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should restaurants be allowed to accept food stamps?


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  #1  
September 6th, 2011, 12:53 PM
Quantum_Leap's Avatar frequent flier
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Some areas of the country have begun to allow food stamps to be accepted at certain restaurants as well as at grocery stores.

Quote:
A restaurant meals program was launched to allow homeless, disabled and elderly households to purchase hot food. [7 C.F.R. § 274.10.] Counties can choose to participate in the program. It is currently operating in Los Angeles, Sacramento, San Francisco, Tuolumne, and Santa Clara Counties. Check with your county to see if they participate in the program and if so, ask for a list of participating restaurants.
4. Using food stamps ~ California Food Stamp Guide

More info: Restaurant Meal Program FAQs

The argument for this is that low-income individuals don't always have access to the resources (or time) to cook nutritious meals for themselves at home. The argument against this, obviously, is that restaurant food is unnecessarily expensive and that the government shouldn't have to shoulder the burden of this extra cost.

What do you think? Is there value to these programs, or should food stamps be accepted at grocery stores only?
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  #2  
September 6th, 2011, 02:05 PM
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I do not think it should be across the board in every county or even state. Obviously the counties that are currently using this have a large population that benefit from it, (mostly homeless) so for those areas I am okay with it. I don't think it should be widespread.
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  #3  
September 6th, 2011, 02:06 PM
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I think that if someone doesn't actually have a home or access to food/water, it might be more beneficial for the government to help them obtain these things as part of the welfare program.

For those who DO have access to these things, I don't think they should be "deprived" of once a month outings or something, but I don't think they should just be able to use their card (maybe they can get a voucher once that's good for once per month outing, though) so they can eat out all the time.

I also believe that the idea is to make people SELF-SUFFICIENT so if they eat out every single day, that certainly doesn't help go toward this goal. Other people are serving them, cleaning up after them, cooking for them, etc. I don't feel that people on foodstamps should ever do "Better" than anyone else. I think we should all be equal (I know it's unrealistic, lol). This means giving a hand up, not a handout.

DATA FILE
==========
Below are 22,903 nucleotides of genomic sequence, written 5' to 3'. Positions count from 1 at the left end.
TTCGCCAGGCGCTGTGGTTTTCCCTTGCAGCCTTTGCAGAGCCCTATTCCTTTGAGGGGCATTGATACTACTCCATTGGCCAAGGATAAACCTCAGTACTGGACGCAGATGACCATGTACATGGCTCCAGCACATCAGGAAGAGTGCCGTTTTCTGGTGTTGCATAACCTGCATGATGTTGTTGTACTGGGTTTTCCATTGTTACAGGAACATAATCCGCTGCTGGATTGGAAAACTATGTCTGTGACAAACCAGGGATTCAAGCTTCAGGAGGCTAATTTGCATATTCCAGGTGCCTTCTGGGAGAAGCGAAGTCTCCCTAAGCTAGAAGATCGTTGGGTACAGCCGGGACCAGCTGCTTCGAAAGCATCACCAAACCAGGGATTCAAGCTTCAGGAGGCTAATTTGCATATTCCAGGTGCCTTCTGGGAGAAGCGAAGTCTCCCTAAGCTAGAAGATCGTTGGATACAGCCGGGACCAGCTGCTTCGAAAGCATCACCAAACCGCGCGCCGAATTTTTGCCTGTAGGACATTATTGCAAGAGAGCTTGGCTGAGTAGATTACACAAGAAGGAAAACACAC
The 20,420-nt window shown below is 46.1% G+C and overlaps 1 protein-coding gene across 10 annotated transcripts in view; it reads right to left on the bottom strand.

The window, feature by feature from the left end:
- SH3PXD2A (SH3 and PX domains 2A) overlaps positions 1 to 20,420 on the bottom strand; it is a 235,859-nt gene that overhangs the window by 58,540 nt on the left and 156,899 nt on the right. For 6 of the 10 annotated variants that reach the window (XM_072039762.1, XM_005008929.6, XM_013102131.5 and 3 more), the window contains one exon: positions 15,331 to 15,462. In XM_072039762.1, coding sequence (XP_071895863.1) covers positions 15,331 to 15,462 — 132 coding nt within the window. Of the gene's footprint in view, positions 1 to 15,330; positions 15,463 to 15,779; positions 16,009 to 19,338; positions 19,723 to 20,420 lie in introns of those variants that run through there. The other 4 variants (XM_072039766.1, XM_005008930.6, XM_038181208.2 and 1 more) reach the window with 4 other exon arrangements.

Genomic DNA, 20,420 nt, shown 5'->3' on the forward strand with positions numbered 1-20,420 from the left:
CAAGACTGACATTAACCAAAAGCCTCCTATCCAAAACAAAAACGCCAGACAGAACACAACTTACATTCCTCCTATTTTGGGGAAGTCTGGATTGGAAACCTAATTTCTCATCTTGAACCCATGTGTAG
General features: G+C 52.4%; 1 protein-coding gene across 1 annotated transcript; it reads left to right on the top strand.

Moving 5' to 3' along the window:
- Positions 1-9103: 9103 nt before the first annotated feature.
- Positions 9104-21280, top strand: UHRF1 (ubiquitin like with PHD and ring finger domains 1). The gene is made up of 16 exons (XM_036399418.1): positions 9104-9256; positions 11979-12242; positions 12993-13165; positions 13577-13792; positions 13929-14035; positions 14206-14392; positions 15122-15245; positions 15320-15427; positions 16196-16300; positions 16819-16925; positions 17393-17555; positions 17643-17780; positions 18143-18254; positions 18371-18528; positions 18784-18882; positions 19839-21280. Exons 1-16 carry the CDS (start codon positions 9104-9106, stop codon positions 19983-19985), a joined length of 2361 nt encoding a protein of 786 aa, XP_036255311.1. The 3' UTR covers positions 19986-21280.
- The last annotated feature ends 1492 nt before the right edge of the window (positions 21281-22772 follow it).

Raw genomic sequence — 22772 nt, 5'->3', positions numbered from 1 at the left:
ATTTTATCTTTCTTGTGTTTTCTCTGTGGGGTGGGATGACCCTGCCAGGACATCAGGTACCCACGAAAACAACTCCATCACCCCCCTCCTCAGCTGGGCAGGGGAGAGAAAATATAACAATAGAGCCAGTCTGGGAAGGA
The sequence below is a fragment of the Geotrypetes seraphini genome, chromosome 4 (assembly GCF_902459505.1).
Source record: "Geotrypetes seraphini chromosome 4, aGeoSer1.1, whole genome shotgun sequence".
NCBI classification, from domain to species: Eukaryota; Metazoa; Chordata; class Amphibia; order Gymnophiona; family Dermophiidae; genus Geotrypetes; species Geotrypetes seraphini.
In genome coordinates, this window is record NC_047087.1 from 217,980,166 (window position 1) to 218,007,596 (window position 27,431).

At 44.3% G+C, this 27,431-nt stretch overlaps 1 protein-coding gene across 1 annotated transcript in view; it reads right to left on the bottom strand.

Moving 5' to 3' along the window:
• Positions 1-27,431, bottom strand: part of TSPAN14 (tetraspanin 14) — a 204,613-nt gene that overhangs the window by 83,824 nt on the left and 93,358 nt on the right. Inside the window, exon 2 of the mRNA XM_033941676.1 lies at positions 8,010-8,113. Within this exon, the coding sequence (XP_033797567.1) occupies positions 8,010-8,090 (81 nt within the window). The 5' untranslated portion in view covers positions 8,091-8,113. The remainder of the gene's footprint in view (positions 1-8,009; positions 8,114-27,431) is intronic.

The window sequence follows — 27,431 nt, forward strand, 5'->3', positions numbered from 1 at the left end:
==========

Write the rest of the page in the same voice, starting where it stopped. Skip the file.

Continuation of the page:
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  #4  
September 6th, 2011, 02:09 PM
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For people who are homeless or without a kitchen I'm fine with it. Other than that I think the traditional food stamp program is sufficient.
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  #5  
September 6th, 2011, 05:32 PM
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Quote:
Originally Posted by Poncho06 View Post
For people who are homeless or without a kitchen I'm fine with it. Other than that I think the traditional food stamp program is sufficient.
This. It is much more expensive to eat out than cook at home. But I do agree with a PP about helping the homeless get the resources they need.
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  #6  
September 6th, 2011, 05:49 PM
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I think every state should have a few healthy restaurants that offer food stamps. Panera Bread type places would be nice (they aren't that spendy and are healthy). Or even Subway type places. I know that in MN many Papa Murphy pizza places accept food stamps. Our local co-op and Farmer's Market now does too, so that's cool. Not sure how many people actually use either of those though.
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  #7